More miracles happen during these forty years than we first realize by reading through Numbers. When Moses reflects back on the journey in Deuteronomy, he gives us more information. We learn that Yahweh has been supernaturally preserving the Israelites’ material things as well as generously providing for them in every other way.

For forty years I led you through the wilderness, yet your clothes and sandals did not wear out.” (Deut. 29:5)

When we take all the facts into consideration instead of just focusing on a few violent moments, we realize that Yahweh is being incredibly patient with people who are intentionally defying Him every single day. Remember that during this whole time, the Israelites are secretly worshiping other gods in their tents. Why can’t they just throw their stupid idols away? What’s so hard about hurling the offensive things into the distant sand and moving on? Is it really so much to ask? And yet as we move into the next period, we will find Moses’ successor Joshua urging the people to get rid of the idols that he knows they are still carrying around with them—and this will be after they have settled into the Promised Land. When we really understand the context of those famous words “Choose this day who you will serve,” and “As for me and my house, we will serve the Lord,” it’s really rather depressing. The only reason Joshua said these words is because Israel was still refusing to commit her heart to Yahweh.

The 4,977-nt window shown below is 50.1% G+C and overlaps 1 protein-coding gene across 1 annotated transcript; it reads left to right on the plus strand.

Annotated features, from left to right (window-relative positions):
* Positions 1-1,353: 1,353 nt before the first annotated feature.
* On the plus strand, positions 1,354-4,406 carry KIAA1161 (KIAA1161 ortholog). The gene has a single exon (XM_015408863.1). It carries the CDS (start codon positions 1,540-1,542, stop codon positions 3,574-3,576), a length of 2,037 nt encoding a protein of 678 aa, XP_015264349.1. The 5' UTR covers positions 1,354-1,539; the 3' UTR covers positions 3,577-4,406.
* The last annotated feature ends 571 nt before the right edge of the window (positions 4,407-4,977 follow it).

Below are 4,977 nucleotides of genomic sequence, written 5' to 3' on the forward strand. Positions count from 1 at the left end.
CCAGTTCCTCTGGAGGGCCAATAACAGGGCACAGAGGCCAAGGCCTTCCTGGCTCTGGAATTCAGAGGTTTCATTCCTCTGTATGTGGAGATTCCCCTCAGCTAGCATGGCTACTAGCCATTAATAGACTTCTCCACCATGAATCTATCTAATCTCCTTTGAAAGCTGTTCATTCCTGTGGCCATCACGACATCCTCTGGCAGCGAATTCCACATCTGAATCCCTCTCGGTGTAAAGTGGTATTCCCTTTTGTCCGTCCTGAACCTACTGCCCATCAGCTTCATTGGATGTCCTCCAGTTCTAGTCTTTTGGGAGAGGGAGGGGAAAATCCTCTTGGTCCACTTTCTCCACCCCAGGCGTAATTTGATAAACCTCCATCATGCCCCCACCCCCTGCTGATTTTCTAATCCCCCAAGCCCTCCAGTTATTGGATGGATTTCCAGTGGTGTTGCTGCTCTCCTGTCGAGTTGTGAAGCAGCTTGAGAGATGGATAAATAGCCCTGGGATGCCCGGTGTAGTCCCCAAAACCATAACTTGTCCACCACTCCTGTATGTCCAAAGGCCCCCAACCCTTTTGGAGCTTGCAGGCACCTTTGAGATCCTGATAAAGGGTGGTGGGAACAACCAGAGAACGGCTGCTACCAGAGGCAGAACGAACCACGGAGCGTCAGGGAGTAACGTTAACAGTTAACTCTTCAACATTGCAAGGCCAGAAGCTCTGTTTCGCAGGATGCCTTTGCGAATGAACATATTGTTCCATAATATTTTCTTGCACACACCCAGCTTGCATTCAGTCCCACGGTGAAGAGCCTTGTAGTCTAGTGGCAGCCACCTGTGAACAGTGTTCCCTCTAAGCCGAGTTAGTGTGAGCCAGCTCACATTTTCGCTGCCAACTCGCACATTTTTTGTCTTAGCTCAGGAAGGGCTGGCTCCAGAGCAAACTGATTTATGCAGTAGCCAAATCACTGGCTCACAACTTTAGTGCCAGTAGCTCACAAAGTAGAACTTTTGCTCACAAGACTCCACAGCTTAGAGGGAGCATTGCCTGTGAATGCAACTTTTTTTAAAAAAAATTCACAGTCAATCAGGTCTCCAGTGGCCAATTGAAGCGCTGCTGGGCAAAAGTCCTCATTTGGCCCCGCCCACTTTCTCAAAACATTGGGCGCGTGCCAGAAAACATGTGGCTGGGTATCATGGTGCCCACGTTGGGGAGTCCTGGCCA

“Now fear Yahweh and serve Him with all faithfulness. Throw away the gods your ancestors worshiped beyond the Euphrates River and in Egypt, and serve Yahweh. But if serving Yahweh seems undesirable to you, then choose for yourselves this day whom you will serve: whether the gods your ancestors served beyond the Euphrates, or the gods of the Amorites, in whose land you are living. But as for me and my household, we will serve Yahweh.” (Josh. 24:14-15)

In this passage, all of the Israelites will swear to be faithful to Yahweh, just as they’ve sworn several other times throughout Period 2 that they would honor the Covenant He made with them. Yet despite their passionate promises and public declarations, a glimpse inside of their tents reveals where the people’s true loyalties lie. Those idols just never leave. Instead, they are passed down from one generation to another. The children see the sins of their parents and know that their parents were killed off in the wilderness because they were unfaithful, yet the children still cling to their parents’ idols, and then rush to serve every new god they come across in the Promised Land.